Xevious (partially found CGI animated film adaption of arcade shooter; 2002)

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Poster for the movie.

Status: Partially Found

In 2002, Namco collaborated with a company named Groove Corporation to create a 75-minute CGI film titled Xevious. It was based on the 1982 arcade game of the same name, as the game was celebrating its 20th anniversary at the time. Premiering in the summer of 2002, the film was originally shown in various locations during a summer road show of that year. However, aside from these screenings, it was never released on home video and has not resurfaced in any form.[1][2]

Plot and Reception

The film takes place in the year 2150 A.D., as a space pilot named Takeru and a human-computer named Martha find a mysterious little girl named Ru Mi in a large space vessel. Ru Mi warns Takeru about GAMP (General Artificial Matrix Producer), a race of aliens that plan to attack and conquer Earth. Takeru then pilots the Solvalou spacecraft to destroy the GAMP's base on the planet Andor.

The film assumes the backstory that humans had created an advanced civilization over 10,000 years ago, but that it collapsed from war. It likely also retained the plot detail from the game that the GAMP were the original inhabitants of the Earth, making the humans the true invaders.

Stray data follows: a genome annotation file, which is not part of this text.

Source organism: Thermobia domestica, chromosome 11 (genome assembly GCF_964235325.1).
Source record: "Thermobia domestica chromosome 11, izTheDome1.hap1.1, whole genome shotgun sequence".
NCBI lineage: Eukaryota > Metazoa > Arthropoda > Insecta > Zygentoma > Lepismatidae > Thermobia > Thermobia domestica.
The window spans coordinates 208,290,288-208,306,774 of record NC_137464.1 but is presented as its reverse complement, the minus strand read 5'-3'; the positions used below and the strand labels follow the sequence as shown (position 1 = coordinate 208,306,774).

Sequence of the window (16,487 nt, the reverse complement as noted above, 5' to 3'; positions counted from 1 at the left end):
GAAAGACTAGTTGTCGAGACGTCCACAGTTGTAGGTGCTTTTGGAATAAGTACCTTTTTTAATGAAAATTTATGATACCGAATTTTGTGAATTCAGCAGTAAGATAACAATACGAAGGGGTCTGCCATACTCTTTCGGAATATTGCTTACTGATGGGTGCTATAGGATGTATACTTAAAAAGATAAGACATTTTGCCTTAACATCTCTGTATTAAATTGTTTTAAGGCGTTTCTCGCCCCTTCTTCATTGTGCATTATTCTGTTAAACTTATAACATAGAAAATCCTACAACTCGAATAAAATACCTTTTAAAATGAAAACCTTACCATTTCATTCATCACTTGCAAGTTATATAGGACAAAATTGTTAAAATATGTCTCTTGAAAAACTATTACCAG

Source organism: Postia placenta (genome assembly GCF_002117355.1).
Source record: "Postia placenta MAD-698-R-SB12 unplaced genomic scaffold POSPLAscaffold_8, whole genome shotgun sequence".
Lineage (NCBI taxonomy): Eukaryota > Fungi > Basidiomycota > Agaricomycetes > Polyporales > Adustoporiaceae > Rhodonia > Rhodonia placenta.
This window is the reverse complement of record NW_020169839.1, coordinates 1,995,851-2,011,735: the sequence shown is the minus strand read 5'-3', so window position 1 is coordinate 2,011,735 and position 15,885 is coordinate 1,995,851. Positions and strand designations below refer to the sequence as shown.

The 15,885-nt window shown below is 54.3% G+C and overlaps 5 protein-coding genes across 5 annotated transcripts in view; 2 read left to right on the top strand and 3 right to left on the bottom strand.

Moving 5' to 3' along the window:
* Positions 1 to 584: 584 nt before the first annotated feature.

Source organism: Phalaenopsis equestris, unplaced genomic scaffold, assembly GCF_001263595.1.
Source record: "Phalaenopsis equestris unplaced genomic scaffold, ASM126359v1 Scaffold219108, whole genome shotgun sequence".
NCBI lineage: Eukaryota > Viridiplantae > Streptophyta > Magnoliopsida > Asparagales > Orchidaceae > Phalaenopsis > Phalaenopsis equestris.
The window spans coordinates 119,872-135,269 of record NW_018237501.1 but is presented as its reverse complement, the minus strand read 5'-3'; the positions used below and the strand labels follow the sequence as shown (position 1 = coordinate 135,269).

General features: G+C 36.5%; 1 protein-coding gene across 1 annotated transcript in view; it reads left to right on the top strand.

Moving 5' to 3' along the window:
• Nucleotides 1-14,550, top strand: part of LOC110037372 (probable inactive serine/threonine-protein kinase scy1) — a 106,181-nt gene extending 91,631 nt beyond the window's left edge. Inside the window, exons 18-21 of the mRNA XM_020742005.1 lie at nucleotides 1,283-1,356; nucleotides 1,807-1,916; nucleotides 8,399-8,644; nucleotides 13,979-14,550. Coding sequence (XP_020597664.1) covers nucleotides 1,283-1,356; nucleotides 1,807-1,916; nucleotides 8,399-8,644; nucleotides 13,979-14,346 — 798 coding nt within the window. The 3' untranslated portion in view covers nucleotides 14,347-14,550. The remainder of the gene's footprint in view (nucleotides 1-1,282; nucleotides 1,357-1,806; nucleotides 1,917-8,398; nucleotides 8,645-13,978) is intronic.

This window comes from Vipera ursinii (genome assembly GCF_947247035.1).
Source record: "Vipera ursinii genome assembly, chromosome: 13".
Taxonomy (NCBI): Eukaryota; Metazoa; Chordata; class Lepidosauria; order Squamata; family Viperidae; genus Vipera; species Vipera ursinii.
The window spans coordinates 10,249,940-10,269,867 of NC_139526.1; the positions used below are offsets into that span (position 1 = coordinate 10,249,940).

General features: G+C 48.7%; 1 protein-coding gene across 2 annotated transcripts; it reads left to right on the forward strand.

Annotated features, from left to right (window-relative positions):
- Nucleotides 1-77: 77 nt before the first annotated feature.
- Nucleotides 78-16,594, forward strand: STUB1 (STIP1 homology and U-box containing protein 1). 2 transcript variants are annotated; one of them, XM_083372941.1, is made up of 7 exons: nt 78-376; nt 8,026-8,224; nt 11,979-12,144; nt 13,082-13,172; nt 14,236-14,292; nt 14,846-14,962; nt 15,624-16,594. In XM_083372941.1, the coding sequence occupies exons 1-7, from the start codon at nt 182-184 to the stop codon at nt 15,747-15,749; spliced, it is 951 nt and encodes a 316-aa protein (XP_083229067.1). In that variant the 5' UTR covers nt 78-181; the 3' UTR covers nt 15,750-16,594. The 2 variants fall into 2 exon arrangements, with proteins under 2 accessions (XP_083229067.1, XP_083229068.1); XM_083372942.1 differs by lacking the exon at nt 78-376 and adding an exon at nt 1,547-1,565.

Upon release, the film received generally negative reception from those who saw it, with many criticizing the poor quality of the animation and writing. This may be one reason why the film has largely been forgotten, even by fans of the franchise.


The film was initially announced in February 2002, though very little information was given at the time.[3] While the production team largely consisted of newcomers to the anime industry, it did feature a few high-profile names, such as Masafumi Mima and Shinya Ogura. Official PlayStation 2 Magazine reported that Namco teased the film again at the Tokyo International Anime Fair in May.[4]

Xevious and several other Groove Corporation films were shown at a summer roadshow in Japan, which was organized by a company called "Garinpeiro". According to an Amazon Japan page, the film was also planned for VHS and DVD release on September 25th, 2002, by Ken Media.[5] However, around the time Xevious was released, the head of Groove Corporation supposedly stole the money and movie masters and ran off with them, which caused the company to go out of business. It also led to many of the studio's movies being cancelled or not released on DVD, with Xevious being no exception.


Many people have claimed to have filmed the movie during its release, but no clips can be found online and it is believed that cameras were banned during the summer roadshow.

Additionally, there are two low-quality screencaps from the film and several pieces of promotional material.

On December 15th, 2017, several screenshots from the film were uploaded to Twitter by user HAZUKI.[6]

On November 27th, 2020, Bandai Namco Studios uploaded a video retrospective on Xevious to its YouTube channel as part of its Namco Museum of Art video series. The end of the video features a brief clip from the film, suggesting that Bandai Namco may be in possession of the original masters.[7]

On June 7th, 2024 YouTuber RndStranger found and uploaded a minute-long trailer of the film taken from a Groove Corporation promotional disc.




Trailer for the film.


RndStranger's video on finding the film's trailer.